The full Hunter’s Moon will rise this weekend (October 28), and for some skygazers, it will be obscured by Earth. The lunar eclipse will be best seen from observers in Europe, Africa, and Asia, but there will be much to see from all over the world as Jupiter shines brightly alongside the moon as it rises.
According to report, the October full moon has been referred to as the Hunter’s Moon in the Northern Hemisphere since the 18th century because it is an important time for hunting. On Saturday, October 28, at 3:35 p.m. EST, the moon will be fully illuminated. Later that evening, when the moon rises where you are, will be the finest time to observe as our neighbouring planet rises above the eastern horizon.
While the full moon is high in the sky, observers in Europe, Africa, and Asia will also be able to witness it move in and out of the penumbra, or outer shadow, of the Earth.
At the peak of the event, a portion of the moon will be inside Earth’s darker umbra, which typically results in a reddish “Blood Moon.” However, the effect will be exceedingly small because only 6% of the moon gets darkened this time. Using this interactive map on Timeanddate.com, you can determine exactly what you’ll see and when.
A “ring of fire” solar eclipse that was visible over North America on October 14 will be followed by a lunar eclipse barely two weeks later. Not by chance, at all. The ecliptic, or the sun’s path through our daytime sky, is where the moon’s orbit is 5 degrees off-center. The preceding or next full moon (and occasionally both) causes a lunar eclipse when they cross the ecliptic at the same time as a new moon.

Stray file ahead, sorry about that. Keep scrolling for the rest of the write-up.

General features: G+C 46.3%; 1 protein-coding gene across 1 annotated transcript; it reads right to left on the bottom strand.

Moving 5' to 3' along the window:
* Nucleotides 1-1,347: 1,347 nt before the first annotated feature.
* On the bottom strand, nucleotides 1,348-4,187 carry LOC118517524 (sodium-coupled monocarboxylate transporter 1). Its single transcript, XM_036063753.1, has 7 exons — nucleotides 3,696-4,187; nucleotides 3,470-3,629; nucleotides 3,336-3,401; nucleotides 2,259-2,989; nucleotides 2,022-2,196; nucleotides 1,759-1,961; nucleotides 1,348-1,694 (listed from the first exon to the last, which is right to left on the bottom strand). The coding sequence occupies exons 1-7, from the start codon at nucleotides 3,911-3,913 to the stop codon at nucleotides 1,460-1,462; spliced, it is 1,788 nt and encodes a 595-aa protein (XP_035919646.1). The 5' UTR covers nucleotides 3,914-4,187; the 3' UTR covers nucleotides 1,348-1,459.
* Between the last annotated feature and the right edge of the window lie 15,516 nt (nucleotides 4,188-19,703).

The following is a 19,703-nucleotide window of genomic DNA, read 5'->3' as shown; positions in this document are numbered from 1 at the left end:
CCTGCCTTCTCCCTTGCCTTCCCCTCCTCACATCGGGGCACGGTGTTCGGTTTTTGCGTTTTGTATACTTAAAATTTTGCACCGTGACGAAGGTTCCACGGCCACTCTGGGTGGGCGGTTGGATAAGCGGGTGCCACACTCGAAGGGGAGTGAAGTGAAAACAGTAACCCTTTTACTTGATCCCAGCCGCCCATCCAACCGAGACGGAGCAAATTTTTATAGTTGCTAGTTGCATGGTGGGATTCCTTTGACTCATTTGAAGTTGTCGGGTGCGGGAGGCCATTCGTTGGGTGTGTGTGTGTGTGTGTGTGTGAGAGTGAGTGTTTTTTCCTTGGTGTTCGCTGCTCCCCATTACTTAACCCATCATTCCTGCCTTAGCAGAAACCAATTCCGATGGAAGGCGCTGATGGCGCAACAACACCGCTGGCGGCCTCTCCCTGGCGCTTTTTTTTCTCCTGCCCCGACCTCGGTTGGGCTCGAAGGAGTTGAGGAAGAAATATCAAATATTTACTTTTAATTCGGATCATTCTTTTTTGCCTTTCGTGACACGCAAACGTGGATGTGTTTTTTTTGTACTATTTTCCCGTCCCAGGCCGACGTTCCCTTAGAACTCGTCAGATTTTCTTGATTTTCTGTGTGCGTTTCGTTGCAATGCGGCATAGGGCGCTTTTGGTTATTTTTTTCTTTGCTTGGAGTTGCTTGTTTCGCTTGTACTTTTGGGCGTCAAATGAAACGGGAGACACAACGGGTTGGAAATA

The presence of Jupiter, which is only 3 degrees below the moon from wherever you are viewing it, will probably be the most interesting sight once the moon is high in the sky. Due to the fact that it will be at its yearly opposition on Thursday, November 2, it will shine particularly brightly with the Hunter’s Moon. On that day, Earth will be between the sun and Jupiter, making it appear “full,” with the sun lighting the entire planet from Earth’s perspective.
Jupiter will rise around sunset and set at sunrise, remaining visible all night because it is also this year’s nearest planet to Earth, at a distance of 370 million miles (595 million km), according to EarthSky. The greatest period of the year to watch Jupiter is during the few weeks either side of its opposition.
The Beaver Moon, which occurs on November 27, will be the next full moon.
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